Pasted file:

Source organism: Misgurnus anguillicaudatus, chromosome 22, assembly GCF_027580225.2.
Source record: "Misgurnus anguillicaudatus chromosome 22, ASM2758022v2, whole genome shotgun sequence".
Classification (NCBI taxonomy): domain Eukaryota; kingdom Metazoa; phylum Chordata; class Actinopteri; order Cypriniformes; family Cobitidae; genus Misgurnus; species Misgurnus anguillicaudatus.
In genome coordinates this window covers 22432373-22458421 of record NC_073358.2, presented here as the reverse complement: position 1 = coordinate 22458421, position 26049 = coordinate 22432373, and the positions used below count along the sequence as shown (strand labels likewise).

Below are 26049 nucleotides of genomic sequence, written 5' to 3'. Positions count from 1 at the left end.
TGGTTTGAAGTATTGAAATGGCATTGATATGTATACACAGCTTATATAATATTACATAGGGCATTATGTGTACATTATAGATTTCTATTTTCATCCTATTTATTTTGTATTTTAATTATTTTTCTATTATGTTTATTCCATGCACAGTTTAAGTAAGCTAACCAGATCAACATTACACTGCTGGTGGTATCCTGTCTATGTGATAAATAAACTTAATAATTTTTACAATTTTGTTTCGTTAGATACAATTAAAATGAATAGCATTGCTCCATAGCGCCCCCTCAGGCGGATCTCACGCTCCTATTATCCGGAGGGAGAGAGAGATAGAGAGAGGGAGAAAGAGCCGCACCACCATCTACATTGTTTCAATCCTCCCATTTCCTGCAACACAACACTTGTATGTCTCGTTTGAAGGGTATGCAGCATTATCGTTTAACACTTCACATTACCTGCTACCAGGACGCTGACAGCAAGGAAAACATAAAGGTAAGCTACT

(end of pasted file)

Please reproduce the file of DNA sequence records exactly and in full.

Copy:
Source organism: Misgurnus anguillicaudatus, chromosome 22, assembly GCF_027580225.2.
Source record: "Misgurnus anguillicaudatus chromosome 22, ASM2758022v2, whole genome shotgun sequence".
Classification (NCBI taxonomy): domain Eukaryota; kingdom Metazoa; phylum Chordata; class Actinopteri; order Cypriniformes; family Cobitidae; genus Misgurnus; species Misgurnus anguillicaudatus.
In genome coordinates this window covers 22432373-22458421 of record NC_073358.2, presented here as the reverse complement: position 1 = coordinate 22458421, position 26049 = coordinate 22432373, and the positions used below count along the sequence as shown (strand labels likewise).

Below are 26049 nucleotides of genomic sequence, written 5' to 3'. Positions count from 1 at the left end.
TGGTTTGAAGTATTGAAATGGCATTGATATGTATACACAGCTTATATAATATTACATAGGGCATTATGTGTACATTATAGATTTCTATTTTCATCCTATTTATTTTGTATTTTAATTATTTTTCTATTATGTTTATTCCATGCACAGTTTAAGTAAGCTAACCAGATCAACATTACACTGCTGGTGGTATCCTGTCTATGTGATAAATAAACTTAATAATTTTTACAATTTTGTTTCGTTAGATACAATTAAAATGAATAGCATTGCTCCATAGCGCCCCCTCAGGCGGATCTCACGCTCCTATTATCCGGAGGGAGAGAGAGATAGAGAGAGGGAGAAAGAGCCGCACCACCATCTACATTGTTTCAATCCTCCCATTTCCTGCAACACAACACTTGTATGTCTCGTTTGAAGGGTATGCAGCATTATCGTTTAACACTTCACATTACCTGCTACCAGGACGCTGACAGCAAGGAAAACATAAAGGTAAGCTACT